• After the students complete the activity, we will read "Magic School Bus: Inside the Human Body" by Joanna Cole. This book talks about how the muscles work with and around the digestive system.

Another literature possibility:

Read "Body Works: Songs About Your Bones, Muscles, Heart, and More!" by Jane Schoenberg, Steven Schoenberg, and Cynthia Fisher.

Connections to educational standards

Conducting Experiments S1-2:4 Students demonstrate their ability to CONDUCT EXPERIMENTS by…

  1. Referring to and following a simple plan for a investigation
  2. Describing observations using senses rather than feelings (e.g. the snail has a hard shell with wavy, brown lines, rather than the snail is awesome)
  3. Drawing scientifically: Labeling significant aspects of a scientific drawing or diagram with words provided, and creating a title for a scientific drawing or diagram.

S1-2.8 Students demonstrate their ability to APPLY RESULTS by…

  1. Developing a reasonable explanation based upon observations

Next steps

After the activity is completed by each child in the group, the instructor can help the group organize the results in comparison to another variable such as the height of each student. The students could then make a simple line graph relating the two variables and make conclusions to determine whether the two variables are related.


Heather's ReflectionTeaching our first experiment proved to be a fun and challenging learning experience. I was impressed with the level of excitement demonstrated by the students and their interest in the human body. It was apparent that they had done previous experiments with the muscular system. They knew where your muscles were and what you used your muscles for. This complimented our experiment because then we did not need to explain what the muscles were. The questions that were asked at the beginning of the experiment were helpful because they captured the students' attention to what was going to happen next. In addition, the kids really liked working with the sand. The book we read to them at the end was very beneficial because the kids liked to be read to and our experiment was short and we needed something to fill in the time. This experiment came with many unexpected draw backs. It was difficult to teach this experiment with such a large group. It was hard to give our attention to all the students when there were only three of us. The worksheet that we supplemented was also difficult because we did not have enough time to explain the worksheet and the kids did not have enough time to fill it out. In addition, I think we needed to give more instruction on why this experiment related to the muscular system. I do not think the kids understood the purpose of the experiment. This could be proved during further assessment. To further improve this lesson, there needs to be more time for the kids to observe a model of the experiment and then conduct the experiment by themselves. Following the experiment, there needs to be more time for the kids to reflect on the purpose of the experiment.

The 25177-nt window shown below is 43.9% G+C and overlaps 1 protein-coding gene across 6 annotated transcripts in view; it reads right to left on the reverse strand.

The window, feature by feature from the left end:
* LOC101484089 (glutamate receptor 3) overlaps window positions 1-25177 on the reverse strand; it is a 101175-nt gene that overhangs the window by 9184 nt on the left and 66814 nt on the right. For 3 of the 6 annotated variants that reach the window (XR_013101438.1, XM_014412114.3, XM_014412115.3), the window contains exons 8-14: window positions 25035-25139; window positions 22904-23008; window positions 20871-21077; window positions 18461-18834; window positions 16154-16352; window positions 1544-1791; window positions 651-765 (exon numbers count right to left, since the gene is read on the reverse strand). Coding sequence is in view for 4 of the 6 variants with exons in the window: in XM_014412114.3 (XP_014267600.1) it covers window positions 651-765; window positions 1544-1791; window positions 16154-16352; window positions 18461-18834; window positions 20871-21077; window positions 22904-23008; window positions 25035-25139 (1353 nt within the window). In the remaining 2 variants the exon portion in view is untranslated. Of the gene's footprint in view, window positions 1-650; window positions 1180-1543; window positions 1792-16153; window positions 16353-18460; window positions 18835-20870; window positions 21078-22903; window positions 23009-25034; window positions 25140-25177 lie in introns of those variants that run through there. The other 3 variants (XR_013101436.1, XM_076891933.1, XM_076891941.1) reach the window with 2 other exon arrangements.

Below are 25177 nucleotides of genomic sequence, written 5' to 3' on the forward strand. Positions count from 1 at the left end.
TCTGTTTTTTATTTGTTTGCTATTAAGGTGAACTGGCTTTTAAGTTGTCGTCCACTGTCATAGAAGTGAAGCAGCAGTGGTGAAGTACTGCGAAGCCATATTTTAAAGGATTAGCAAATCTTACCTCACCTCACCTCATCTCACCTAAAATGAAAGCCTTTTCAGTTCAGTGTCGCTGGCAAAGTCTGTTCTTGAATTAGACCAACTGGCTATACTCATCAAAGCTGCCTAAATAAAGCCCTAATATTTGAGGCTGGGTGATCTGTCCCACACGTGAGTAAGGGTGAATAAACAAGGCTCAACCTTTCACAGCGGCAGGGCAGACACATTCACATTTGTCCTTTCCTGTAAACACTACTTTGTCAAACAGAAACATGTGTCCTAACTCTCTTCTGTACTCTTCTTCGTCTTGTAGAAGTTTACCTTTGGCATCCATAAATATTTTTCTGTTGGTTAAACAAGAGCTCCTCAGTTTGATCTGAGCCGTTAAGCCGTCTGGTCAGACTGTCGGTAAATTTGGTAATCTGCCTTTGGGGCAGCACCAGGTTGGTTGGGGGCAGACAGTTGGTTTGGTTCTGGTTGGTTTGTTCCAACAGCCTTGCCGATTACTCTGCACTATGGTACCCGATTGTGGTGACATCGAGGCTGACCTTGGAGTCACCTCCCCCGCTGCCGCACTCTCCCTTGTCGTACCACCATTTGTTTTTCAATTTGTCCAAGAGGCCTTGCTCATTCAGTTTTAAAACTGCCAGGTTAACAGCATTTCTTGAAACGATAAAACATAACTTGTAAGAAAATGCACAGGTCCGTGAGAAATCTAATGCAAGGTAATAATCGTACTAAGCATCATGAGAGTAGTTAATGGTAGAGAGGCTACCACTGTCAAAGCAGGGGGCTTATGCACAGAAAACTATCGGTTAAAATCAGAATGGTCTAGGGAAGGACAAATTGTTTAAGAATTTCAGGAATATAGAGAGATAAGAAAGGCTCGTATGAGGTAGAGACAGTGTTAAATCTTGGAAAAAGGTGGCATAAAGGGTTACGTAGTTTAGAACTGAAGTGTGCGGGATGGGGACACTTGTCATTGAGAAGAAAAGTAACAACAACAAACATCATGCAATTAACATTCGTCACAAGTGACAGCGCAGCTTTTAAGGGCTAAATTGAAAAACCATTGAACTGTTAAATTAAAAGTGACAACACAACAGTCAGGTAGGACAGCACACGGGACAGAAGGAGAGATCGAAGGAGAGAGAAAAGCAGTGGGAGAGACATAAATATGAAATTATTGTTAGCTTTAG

Olivia's ReflectionAs our first time teaching in the classroom, I definitely learned a lot about the kinds of things that worked and did not work. It was hard to keep the students' attention in the classroom with another group teaching behind them. Ideally, this is not the best twenty minute experiment to be doing with second and third graders. For this experiment to be successful, teachers would need a significant amount of time to explain, model, and connect the experiment to the muscular system. The students were excited to be playing with the sand, but it was difficult to keep their attention focused on the lesson. In addition, the worksheet was hard for them to follow because there was not enough time to clearly explain and demonstrate how to fill out the worksheet. I also think that it is necessary for us to go through the experiment start to finish, completing the worksheet along with it, before bringing the activity into the classroom. Had we done this, we would have realized that the worksheet needed more explanation. This experiment taught me a lot about teaching science in the classroom and now I feel better prepared to approach designing my next science lesson, avoiding the pitfalls of this experiment.

Lindsay's ReflectionThis was my first time teaching a lesson in the classroom and I probably learned more than the students learned from the experiment. The students showed a great deal of excitement in just about everything they did so this was very beneficial in keeping them interested in our experiment. It was difficult to teach 8-10 students even with three teachers so it was difficult to imagine having to teach about 25 kids on my own. It seemed that our greatest downfall within the experiment was the amount of time we had available to teach our lesson. Although it seemed straightforward to us during the many times we practiced it, we had not taken into consideration the small amount of time we had. The worksheet we included was very time consuming to fill out. As we got to the last few groups we went from filling it out a little to completely ignoring it. It also would have been very beneficial to allow the students more time to reflect on the things they learned and why it was important.

Citations and links

Schoenberg, Jane. My bodyworks songs about your bones, muscles, heart and more! Northampton, Mass: Crocodile, 2005. Print.

"Experiment: Which One's Heavier?" KidsHealth - the Web's most visited site about children's health. Web. 28 Jan. 2010. <>.

Cole, Joanna. Magic school bus inside the human body. New York: Scholastic, 1989. Print.